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Gov. Kathy Hochul announced plans to fill the approximately 180,000 teacher vacancies expected in the coming decade. Combining short- and long-term solutions, her proposals deserve our attention if not support. But before considering her solutions, we need to understand the problem.The past two years have felt like whiplash when it comes to public opinion of teachers and schools.
As the pandemic emerged, teachers were heroes. But as confusion mounted over the safety of in-person instruction and the effectiveness of remote learning, schools and teacher unions were easy targets for anxiety and anger and this trickled down to teachers.
An effective manufactured crisis over critical race theory invading schools was spread to divert attention away from Republican culpability for the Jan. 6 attack, and once again teachers were unfairly bearing the brunt of public anger and outrage.
Your average teacher doesn’t advocate critical race theory. Your average teacher wants to be in classrooms teaching children, not interacting with them over Zoom. But our collective outrage is driving teachers away from the profession.
In New York, enrollment in state teacher education programs decreased by more than 53 percent over the past decade.
Can you blame a young person for not wanting to be the target of public outrage while doing a job that is extraordinarily challenging on even the best of days?
Imagine the elementary school teachers who are responsible for helping children struggling to read, while managing a mental health crisis and supporting kids who have extremely challenging home lives.
On top of it all, teachers must lead active shooter drills. They witness the faces of innocent 7 -year-olds as they are told to hide in their cubbies. They anguish over what to tell children about why they are doing this in a way that they will understand and that their parents will support.
At the end of a long day, teachers drive home, listening to people on the radio call them overpaid with an easy life and their summers off. They hear others deny that school shootings are a real thing. They are called radicals and Marxists.
Most teachers only think about how to make sure students feel loved and supported when the world around them feels devoid of hope. These hardworking teachers feel misunderstood, unsupported and demoralized.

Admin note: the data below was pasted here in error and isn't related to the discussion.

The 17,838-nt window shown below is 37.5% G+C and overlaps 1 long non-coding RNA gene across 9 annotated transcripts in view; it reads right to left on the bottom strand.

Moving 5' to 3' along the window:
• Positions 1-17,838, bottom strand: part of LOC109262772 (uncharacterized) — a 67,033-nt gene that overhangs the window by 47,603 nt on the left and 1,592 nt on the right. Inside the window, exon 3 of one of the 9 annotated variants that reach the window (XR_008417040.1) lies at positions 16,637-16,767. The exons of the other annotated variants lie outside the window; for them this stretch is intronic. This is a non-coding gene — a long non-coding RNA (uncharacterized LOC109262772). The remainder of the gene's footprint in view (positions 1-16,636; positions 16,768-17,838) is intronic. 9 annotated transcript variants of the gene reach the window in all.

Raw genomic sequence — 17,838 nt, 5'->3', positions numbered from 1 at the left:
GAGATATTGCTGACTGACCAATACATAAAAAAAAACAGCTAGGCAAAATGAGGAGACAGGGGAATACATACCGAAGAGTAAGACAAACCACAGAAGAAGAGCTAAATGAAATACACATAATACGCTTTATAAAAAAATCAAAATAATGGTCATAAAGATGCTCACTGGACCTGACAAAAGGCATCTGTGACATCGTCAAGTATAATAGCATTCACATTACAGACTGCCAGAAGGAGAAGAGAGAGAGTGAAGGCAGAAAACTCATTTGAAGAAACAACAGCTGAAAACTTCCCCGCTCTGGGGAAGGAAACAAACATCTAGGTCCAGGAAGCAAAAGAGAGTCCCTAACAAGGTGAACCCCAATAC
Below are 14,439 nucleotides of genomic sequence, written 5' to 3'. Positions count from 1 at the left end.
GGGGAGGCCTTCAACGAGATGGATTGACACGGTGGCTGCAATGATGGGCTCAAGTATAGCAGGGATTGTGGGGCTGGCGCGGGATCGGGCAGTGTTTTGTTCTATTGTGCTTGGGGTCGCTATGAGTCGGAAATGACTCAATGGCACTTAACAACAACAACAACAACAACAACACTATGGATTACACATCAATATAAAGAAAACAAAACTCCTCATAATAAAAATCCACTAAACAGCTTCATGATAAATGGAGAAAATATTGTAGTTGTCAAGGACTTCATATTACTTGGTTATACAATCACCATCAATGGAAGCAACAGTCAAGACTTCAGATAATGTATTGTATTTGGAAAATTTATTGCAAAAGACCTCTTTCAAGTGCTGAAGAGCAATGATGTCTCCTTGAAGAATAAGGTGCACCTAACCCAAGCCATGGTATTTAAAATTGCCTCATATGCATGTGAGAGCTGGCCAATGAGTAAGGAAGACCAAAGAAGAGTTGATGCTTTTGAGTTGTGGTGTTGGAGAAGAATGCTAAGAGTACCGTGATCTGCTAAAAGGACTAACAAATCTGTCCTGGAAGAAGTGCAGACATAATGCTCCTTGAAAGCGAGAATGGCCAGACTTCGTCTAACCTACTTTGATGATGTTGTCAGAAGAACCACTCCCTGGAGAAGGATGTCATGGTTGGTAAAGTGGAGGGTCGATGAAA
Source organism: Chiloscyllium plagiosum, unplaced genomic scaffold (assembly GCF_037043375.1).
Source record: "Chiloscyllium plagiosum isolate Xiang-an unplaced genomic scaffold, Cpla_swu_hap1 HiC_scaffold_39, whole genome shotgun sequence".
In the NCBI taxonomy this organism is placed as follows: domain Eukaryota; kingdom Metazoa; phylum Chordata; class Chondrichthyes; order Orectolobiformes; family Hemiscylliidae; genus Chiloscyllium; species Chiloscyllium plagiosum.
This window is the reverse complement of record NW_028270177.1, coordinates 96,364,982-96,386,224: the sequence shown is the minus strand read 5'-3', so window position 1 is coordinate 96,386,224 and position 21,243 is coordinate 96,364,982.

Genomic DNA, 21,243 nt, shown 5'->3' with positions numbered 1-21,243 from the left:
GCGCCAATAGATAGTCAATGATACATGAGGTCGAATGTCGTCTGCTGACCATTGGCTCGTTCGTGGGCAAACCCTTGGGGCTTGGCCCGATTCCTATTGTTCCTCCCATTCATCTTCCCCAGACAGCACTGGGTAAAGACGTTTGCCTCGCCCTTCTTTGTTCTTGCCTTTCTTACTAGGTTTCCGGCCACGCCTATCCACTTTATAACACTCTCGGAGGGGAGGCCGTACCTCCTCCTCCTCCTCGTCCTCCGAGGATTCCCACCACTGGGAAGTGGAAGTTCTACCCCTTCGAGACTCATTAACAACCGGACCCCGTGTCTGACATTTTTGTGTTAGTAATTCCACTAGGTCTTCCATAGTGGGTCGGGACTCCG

The fact is students are struggling and they desperately need the good teachers we are driving away.
The teacher shortage will not fix itself, so I am heartened by Hochul’s promising approach to school reform.
In the short-term, it is wise to allow retired teachers to return to the classroom, even if this means paying them a fair wage on top of their pension.
But the longer-term solution is what we must focus on. Traditional teacher education programs should partner with school districts, and support Hochul’s vision for an Empire State Teacher Residency Program. Elite boarding schools in the United States run highly effective teacher residency programs. They take promising students without a background in education and they slowly transition these students into full-time teaching. This is a model that we can use in the state, and it is exciting to see Hochul proposing a program like it.
New York should also take lessons from states like Virginia and Michigan. In Virginia, universities collaborate to create cutting-edge literacy programs tailored to Virginia’s students. New York needs more of this type of collaboration. Universities, colleges and school districts can create shared resources that can be used in the classroom, with local partnerships creating resources that are uniquely tailored to local needs.
In Michigan, teacher education is focused on developing the skills and competencies that make teachers effective. Too many teachers leave the profession because they don’t feel adequately prepared for the challenges of real classrooms. On-the-job teacher training isn’t enough. It needs to be grounded in best practices, and New York — like Michigan — should focus on preparing teachers to implement high-impact practices that make the transition to teaching more successful.
New York citizens must help by working together to give children the futures they deserve. The best way to do this is to advocate for well-prepared teachers, who will be much more effective when they are supported rather than attacked. Hochul’s proposals recognize this and are to be commended.
We need to stop wasting time fighting against an enemy that doesn’t exist and create conditions that will build the teachers our children deserve.
Jeff Frank of Canton is an associate professor of education at St. Lawrence University.
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